Located on approximately five acres to the southeast of Jonesboro (Craighead County) at 2801 Harrisburg Road, the Patteson House was built in 1961–1962 and designed in the Mid-Century Modern style by Arkansas architect F. Eugene Withrow. It was listed on the National Register of Historic Places on January 23, 2020.
Alan Patteson Jr. was born in Jonesboro and attended the University of Missouri in Columbia. His occupations included farming and cotton ginning, as well as owning and operating AM/FM radio stations in Jonesboro for thirty-five years. His wife, Carol, was originally from Long Island, New York, and she and her family moved to Memphis, Tennessee, when she was sixteen. She graduated from Hutchison Girls School in Memphis and Stephens College in Columbia, where she and Alan met. They married in 1952.
By the late 1950s, their family had become too large for their first small home, and they decided to build a new home on seven wooded hilltop acres south of the Jonesboro city limits. The Pattesons hired Little Rock (Pulaski County) architect Frank Eugene Withrow to design their house. Withrow had just finished a commission for the Tower Building in Little Rock, the tallest building in the state at the time; he was also a relative of the Pattesons, having recently married Alan Patteson’s first cousin.
The boomerang-shaped house rests on a continuous cast-concrete foundation and is topped by a shallow tar built-up gable roof. The house’s walls are a mixture of fieldstone and vertical board. The windows are a mixture of stationary single-pane and one-over-one, double-hung. Set in the eastern half of its site, but back from the road, the Patteson House is very private, even though housing subdivisions were later built in the area.
The house’s walls are a mixture of fieldstone (called flintstone in a 1963 article on the house) that came from Batesville (Independence County), along with vertical board that is made of redwood. Many of the windows on the front façade are set high in the walls, allowing for light to come into the house, but maintaining the privacy from the street. The rear of the house, on the other hand, has large areas of glass, allowing expansive views to the south. The house also has several sets of sliding-glass doors.
The interior of the house has the public areas in the western half, including a family room, study, kitchen, breakfast room, bathroom, and dining area. The center of the house has the entry and living room, while the eastern half has the family areas, including the bedrooms and bathrooms. Natural materials continue inside, notably with the use of Arkansas pine on the ceilings and also for the ceiling beams.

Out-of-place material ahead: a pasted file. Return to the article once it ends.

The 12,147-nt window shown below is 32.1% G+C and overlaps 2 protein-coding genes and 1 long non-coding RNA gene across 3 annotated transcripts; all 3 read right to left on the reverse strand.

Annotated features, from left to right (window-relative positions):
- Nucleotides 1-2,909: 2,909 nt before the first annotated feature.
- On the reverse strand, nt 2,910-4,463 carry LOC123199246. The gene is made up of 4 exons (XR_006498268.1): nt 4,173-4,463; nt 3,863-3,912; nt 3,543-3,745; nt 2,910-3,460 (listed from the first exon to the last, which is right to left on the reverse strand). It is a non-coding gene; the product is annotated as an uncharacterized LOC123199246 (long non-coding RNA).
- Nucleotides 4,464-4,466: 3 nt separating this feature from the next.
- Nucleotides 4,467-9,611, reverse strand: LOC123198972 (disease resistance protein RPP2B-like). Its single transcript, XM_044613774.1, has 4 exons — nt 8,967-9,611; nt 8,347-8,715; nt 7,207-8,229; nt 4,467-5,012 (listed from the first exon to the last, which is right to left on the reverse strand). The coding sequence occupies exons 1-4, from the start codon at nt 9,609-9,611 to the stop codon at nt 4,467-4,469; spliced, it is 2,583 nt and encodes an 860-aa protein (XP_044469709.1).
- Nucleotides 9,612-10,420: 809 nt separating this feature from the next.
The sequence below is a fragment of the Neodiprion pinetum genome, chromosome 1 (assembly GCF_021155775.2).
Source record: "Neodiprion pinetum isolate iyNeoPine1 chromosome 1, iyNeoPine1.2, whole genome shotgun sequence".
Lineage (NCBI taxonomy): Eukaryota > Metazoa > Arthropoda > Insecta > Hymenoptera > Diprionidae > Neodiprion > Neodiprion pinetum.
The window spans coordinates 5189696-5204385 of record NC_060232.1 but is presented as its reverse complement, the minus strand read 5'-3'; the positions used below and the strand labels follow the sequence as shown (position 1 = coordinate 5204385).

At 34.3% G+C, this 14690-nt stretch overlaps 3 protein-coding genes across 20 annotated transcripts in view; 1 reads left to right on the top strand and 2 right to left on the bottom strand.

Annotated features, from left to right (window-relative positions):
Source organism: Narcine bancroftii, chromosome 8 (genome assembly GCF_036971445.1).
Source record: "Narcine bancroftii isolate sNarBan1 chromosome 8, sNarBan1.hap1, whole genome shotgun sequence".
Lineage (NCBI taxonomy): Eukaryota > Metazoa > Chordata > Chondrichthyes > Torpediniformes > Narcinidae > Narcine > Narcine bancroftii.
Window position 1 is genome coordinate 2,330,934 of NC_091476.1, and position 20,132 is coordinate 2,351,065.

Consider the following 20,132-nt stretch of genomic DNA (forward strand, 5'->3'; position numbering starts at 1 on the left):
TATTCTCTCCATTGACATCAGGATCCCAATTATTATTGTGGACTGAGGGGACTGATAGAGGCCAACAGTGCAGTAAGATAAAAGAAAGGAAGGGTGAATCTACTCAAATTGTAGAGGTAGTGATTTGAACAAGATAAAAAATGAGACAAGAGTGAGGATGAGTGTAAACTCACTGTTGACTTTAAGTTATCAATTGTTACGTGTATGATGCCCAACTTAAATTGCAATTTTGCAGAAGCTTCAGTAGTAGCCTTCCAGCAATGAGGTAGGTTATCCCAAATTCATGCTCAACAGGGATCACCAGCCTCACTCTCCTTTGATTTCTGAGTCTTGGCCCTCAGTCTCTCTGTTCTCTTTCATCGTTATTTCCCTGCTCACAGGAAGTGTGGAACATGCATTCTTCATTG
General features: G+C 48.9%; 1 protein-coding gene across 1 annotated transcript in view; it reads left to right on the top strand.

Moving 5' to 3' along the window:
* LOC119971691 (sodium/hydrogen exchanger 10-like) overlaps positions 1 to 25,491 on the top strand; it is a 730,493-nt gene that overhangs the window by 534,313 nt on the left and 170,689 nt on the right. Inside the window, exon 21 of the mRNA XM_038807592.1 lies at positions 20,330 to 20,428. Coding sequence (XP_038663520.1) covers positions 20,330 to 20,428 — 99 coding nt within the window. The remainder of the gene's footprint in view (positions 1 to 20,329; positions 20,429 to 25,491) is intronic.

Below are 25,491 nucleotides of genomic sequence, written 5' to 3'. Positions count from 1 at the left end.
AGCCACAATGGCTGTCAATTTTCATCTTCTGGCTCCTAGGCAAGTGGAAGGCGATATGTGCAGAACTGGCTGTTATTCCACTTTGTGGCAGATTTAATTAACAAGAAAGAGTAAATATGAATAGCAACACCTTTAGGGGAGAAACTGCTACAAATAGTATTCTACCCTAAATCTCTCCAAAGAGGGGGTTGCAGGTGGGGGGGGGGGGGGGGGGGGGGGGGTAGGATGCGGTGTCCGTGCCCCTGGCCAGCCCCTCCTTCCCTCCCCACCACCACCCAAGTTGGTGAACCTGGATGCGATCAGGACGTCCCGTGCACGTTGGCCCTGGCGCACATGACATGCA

When the Patteson House was finished, it was the subject of an article in the Memphis Press-Scimitar on April 26, 1963. The article noted that the house was “of contemporary design” and that “the wings of the house spread out in a shallow V, rather like [those] of a bird in flight.” In addition to the house, the property has a swimming pool and shed, both of which are non-contributing, added in 1995. Other than that, the property has remained intact from the time of its construction, and the high degree of integrity found on the inside of the house is also a result of the property remaining under the care of the original owners. The setting of the property, although smaller by a couple of acres than it was originally, has retained the rural isolated feel that it had when the property was built in the 1960s.
The Patteson family has retained ownership of the house from the time that it was constructed until the present day.
For additional information:
Ward, Dorothy. “Beautiful Home, Like Bird in Flight.” Memphis Press-Scimitar, April 26, 1963, p. 23.
Wilcox, Ralph. “Patteson House” National Register of Historic Places nomination form. On file at Arkansas Historic Preservation Program, Little Rock, Arkansas. Online at: https://www.arkansaspreservation.com/National-Register-Listings/PDF/CG0398.nr.pdf (accessed February 21, 2020).
Ralph S. Wilcox
Arkansas Historic Preservation Program
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